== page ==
If you’re arrested, the police will “verbally” inform you of your rights as the accused. This requirement is called the Miranda warning.

What Can Make You Go to Jail?

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After understanding your rights as the accused, here are some common reasons for people getting arrested. The following crimes can incur prison sentences and fines as punishments.

However, the jail length and amount of fines depend on the type and severity of the crime commited, the judge’s decision, and the state law.


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Common theft or larceny is one of the most common reasons people go to jail. Larceny is the intentional taking of other people’s property without using any force.

The elements needed for one to get jailed for larceny are the following:

  • The unlawful act of taking or carrying away someone else’s property
  • The owner not consenting to the accused taking the property
  • The accused having the intention to permanently deprive the owner of using the property

An example of larceny is shoplifting. Larceny is defined as the offender taking another person’s merchandise without their knowledge.

Drug Offenses

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Any drug-related offense is enough for anyone to go to prison. Drug-related crimes, like selling, smuggling, producing, and possessing illegal drugs, guarantee imprisonment.

Drug Abuse Violations

pexels towfiqu barbhuiya 11030157A subcategory of drug offenses is drug abuse violations. This crime includes the illegal use of drugs like cocaine, heroin, and, in some states, marijuana.

Traffic Offenses

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Driving a vehicle is a privilege and not a right. One has to abide by traffic laws if one wants to continue to enjoy driving perks. Violating any traffic laws could result in getting punished because it may cause danger to other motorists on the road.

Driving Under the Influence

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DUI, or driving under the influence of drugs or alcohol, is a crime that has penalties depending on the state law and the severity of the offense.

First-time DUIs may result in fines or community service as punishment. Repeat offenders may have harsher penalties, including license suspension or revocation and possible jail time.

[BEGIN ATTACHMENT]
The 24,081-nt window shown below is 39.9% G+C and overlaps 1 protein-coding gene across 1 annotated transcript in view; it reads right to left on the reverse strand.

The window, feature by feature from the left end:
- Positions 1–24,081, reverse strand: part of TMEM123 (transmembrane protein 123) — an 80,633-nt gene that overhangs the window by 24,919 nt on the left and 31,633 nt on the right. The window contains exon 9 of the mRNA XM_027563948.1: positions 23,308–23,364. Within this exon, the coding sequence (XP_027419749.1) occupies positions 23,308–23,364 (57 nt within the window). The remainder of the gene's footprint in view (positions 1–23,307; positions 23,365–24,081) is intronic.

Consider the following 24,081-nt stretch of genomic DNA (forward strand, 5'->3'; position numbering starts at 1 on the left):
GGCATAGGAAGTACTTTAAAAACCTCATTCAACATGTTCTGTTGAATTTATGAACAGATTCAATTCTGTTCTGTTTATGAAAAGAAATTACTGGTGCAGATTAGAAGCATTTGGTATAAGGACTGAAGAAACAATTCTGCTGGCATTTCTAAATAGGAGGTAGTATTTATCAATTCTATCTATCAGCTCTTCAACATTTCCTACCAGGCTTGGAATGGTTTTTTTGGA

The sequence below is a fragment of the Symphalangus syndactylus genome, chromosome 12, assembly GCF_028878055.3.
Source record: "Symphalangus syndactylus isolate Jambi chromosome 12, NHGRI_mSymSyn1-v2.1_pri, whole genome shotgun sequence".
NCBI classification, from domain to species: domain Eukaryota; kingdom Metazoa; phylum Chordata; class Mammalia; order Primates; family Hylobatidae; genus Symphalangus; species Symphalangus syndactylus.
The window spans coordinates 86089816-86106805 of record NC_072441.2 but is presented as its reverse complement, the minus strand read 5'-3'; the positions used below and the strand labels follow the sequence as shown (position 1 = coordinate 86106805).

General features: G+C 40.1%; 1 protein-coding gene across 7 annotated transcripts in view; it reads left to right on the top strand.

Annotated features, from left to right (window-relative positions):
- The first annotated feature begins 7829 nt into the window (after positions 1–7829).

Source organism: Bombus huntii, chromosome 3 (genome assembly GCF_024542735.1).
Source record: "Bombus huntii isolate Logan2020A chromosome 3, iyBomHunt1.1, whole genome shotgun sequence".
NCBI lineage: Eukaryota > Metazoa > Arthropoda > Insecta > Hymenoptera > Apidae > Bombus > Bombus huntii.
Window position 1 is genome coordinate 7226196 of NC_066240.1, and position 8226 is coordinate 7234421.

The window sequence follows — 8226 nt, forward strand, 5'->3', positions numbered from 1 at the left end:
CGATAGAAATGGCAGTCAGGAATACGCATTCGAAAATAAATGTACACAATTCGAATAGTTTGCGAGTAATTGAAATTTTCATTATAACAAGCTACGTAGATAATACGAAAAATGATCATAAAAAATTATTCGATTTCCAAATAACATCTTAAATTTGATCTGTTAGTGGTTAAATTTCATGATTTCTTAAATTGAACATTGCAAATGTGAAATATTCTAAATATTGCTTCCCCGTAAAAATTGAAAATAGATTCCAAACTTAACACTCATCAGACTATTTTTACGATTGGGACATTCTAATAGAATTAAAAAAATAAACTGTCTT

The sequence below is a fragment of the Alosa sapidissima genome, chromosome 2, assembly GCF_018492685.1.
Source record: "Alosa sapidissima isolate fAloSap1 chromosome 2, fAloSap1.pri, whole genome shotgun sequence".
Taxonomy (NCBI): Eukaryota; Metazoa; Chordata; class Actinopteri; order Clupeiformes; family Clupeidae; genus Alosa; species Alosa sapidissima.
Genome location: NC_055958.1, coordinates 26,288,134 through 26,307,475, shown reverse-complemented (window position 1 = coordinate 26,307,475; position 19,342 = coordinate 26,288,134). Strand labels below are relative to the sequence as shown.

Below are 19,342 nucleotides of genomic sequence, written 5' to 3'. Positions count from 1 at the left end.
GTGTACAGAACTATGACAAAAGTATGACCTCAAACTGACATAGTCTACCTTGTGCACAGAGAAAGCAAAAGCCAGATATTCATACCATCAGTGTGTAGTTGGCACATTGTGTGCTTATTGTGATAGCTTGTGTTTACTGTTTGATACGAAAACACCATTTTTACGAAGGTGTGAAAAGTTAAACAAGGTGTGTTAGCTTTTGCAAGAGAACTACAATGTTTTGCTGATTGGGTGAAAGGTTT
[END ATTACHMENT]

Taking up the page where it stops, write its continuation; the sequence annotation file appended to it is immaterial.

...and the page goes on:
Violating Traffic Laws

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Jail time for traffic offenses depends on the severity of the crime. First-time traffic violations like speeding or beating a red light may not result in prison time. However, repeated violations may increase the likelihood of one facing harsher penalties.

Disorderly Conduct

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Any act likely to disturb, disrupt public peace, or offend public decency can be a basis for being charged with disorderly conduct.

Spouting obscene language publicly, blocking roads, and being intoxicated in public can all fall under disorderly conduct. Jail time for these offenses is based on the disruption’s severity.


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Any threats or attempts to physically attack someone or incite fear in victims due to such harm can be classified as assault.

Physical Assault

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Physically attacking someone can be regarded as physical assault. However, you don’t need actual contact to get convicted of this crime. Threatening someone with physical harm can be enough for the offender to go to jail.

Sexual Assault

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Forcing someone to engage in any sexual activity, especially without consent, is considered sexual assault. This type of assault includes rape, groping, coercion, and attempted rape. Sexual assault is a severe crime and will almost always lead to jail or prison time and a criminal record that won’t go away.



The main difference between theft, robbery, and larceny is that theft is an umbrella term for any form of stealing that larceny and robbery fall into. Larceny is theft without force, while robbery is theft using force to take other people’s property.


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The general meaning of fraud is misrepresenting or intentionally concealing facts of a transaction to deceive another person to their disadvantage.


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Any action done by a person that causes the death of another is classified as a homicide. However, the presence and absence of intent is a crucial factor to determine the severity. Murder is an intentional, premeditated killing of another person. Meanwhile, manslaughter has no premeditated intention.